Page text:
Gardai and the Road Safety Authority (RSA) have highlighted the life-changing impact of serious crash injuries, urging caution over the New Year period.
A total of 3,518 people have been seriously injured on the nation’s roads between 2014 and 2017 – that’s almost three per day over the space of four years.
Dublin accounted for the majority of serious injury collisions, with 29%; Cork accounted for 11%, while Galway accounted for 5% and Limerick for 4%.
Vulnerable road users – including motorcyclists, pedestrians and cyclists – represented half of all serious injuries, according to research from the RSA, with the majority of those incidents in urban areas.
Liz O’Donnell, chairperson of the RSA, said: “Road deaths represent only the tip of the iceberg of road collisions.
“Survivors of a serious collision may be viewed as ‘the lucky ones’, but in reality, they are often dealing with life-changing injuries and personal trauma requiring many months and years of medical attention, rehabilitation and support.
“Not only are they learning to cope with their injuries, but their families, friends and loved ones are also coming to terms with these life-changing injuries and how to support them every day.
“Our message this Christmas season is: Stay safe on the roads, and make sure you get home safely’,” she added.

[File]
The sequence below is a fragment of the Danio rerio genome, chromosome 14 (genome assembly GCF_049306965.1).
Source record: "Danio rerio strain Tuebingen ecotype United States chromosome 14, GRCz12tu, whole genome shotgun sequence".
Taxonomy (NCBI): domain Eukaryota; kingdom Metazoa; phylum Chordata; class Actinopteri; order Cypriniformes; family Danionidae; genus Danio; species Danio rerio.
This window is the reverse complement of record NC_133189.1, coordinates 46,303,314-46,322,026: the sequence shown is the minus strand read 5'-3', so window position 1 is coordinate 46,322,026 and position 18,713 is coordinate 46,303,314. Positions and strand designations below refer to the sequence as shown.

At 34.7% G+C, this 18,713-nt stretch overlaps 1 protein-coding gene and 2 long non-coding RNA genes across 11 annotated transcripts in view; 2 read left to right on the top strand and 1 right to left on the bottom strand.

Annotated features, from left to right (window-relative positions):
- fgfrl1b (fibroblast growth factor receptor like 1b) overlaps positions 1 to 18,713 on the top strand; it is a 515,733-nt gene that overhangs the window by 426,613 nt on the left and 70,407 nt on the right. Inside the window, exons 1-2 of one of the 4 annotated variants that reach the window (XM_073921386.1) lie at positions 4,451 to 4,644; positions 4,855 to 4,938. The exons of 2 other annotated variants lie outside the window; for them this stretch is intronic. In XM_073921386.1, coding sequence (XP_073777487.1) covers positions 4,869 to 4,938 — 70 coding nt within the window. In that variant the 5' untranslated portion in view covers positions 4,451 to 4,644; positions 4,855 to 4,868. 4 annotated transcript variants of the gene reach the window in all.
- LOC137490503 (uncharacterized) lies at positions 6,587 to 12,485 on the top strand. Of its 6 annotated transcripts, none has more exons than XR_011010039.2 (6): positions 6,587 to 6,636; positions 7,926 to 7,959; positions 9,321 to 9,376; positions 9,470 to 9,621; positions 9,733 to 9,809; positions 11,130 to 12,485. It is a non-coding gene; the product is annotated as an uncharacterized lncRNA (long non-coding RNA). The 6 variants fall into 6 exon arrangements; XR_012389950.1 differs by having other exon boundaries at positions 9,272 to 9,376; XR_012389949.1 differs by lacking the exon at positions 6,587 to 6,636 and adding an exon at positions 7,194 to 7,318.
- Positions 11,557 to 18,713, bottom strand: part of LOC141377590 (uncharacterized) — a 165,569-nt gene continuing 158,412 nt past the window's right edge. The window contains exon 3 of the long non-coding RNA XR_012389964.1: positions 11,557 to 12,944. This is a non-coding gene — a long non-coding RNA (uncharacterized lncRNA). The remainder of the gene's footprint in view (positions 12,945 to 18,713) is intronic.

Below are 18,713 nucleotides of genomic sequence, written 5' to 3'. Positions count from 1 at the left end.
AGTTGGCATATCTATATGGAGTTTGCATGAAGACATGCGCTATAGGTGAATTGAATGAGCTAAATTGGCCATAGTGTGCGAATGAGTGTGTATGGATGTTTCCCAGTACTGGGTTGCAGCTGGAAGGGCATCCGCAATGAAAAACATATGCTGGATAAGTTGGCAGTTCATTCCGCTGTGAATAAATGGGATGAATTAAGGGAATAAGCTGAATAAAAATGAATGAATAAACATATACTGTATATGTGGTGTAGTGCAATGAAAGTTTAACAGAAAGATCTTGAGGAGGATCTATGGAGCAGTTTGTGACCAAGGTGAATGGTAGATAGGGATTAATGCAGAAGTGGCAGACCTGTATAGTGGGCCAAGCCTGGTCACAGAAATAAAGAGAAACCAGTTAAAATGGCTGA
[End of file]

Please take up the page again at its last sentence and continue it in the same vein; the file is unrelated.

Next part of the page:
More than 300 suspected drunk drivers were arrested in the first two weeks of a six-week Christmas safety campaign, with 37 motorists detected driving under the influence of drugs since November 29.
A total of 89 extra gardai were assigned across Dublin in late November to help traffic flow through increased patrols on major routes and link roads.
Garda Commissioner Drew Harris warned that checkpoints would be in place across the capital over the Christmas period.
He said the clampdown would “include a focus on Mandatory Intoxicant Testing checkpoints to deter people from driving under the influence of alcohol or drugs or a combination of both”.
Gardai have also launched a Park Smart campaign, encouraging drivers to avoid leaving Christmas presents and other valuables in clear sight and to place them in the boot instead.
They revealed that nearly a third of vehicles broken into in the past four years were left unlocked – and most of the offences between January, 2016 and December, 2019 took place in Dublin.
In the Greater Dublin Area, 24,161 thefts from vehicles were reported, with the majority taking place in the Western Dublin Metropolitan Region (5,756 thefts, or 12.4%) and the Northern DMR (5,665, or 12.2%).